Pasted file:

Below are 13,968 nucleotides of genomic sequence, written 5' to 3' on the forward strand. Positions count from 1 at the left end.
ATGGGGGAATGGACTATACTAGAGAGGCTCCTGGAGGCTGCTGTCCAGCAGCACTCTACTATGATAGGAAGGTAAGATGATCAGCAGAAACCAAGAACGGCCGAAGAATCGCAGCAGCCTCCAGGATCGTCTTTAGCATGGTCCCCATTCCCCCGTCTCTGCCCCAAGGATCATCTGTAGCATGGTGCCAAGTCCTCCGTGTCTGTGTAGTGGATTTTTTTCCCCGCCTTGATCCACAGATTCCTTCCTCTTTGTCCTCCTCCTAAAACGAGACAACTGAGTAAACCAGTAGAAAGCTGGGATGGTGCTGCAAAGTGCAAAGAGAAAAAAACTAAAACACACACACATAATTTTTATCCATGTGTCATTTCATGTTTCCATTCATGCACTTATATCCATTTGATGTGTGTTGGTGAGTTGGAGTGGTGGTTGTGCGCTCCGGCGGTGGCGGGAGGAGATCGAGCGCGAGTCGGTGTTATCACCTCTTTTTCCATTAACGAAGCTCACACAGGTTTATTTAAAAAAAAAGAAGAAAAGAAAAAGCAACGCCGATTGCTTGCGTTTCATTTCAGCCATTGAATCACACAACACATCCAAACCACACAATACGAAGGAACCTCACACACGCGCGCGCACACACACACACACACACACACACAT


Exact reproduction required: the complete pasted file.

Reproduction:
Below are 13,968 nucleotides of genomic sequence, written 5' to 3' on the forward strand. Positions count from 1 at the left end.
ATGGGGGAATGGACTATACTAGAGAGGCTCCTGGAGGCTGCTGTCCAGCAGCACTCTACTATGATAGGAAGGTAAGATGATCAGCAGAAACCAAGAACGGCCGAAGAATCGCAGCAGCCTCCAGGATCGTCTTTAGCATGGTCCCCATTCCCCCGTCTCTGCCCCAAGGATCATCTGTAGCATGGTGCCAAGTCCTCCGTGTCTGTGTAGTGGATTTTTTTCCCCGCCTTGATCCACAGATTCCTTCCTCTTTGTCCTCCTCCTAAAACGAGACAACTGAGTAAACCAGTAGAAAGCTGGGATGGTGCTGCAAAGTGCAAAGAGAAAAAAACTAAAACACACACACATAATTTTTATCCATGTGTCATTTCATGTTTCCATTCATGCACTTATATCCATTTGATGTGTGTTGGTGAGTTGGAGTGGTGGTTGTGCGCTCCGGCGGTGGCGGGAGGAGATCGAGCGCGAGTCGGTGTTATCACCTCTTTTTCCATTAACGAAGCTCACACAGGTTTATTTAAAAAAAAAGAAGAAAAGAAAAAGCAACGCCGATTGCTTGCGTTTCATTTCAGCCATTGAATCACACAACACATCCAAACCACACAATACGAAGGAACCTCACACACGCGCGCGCACACACACACACACACACACACACAT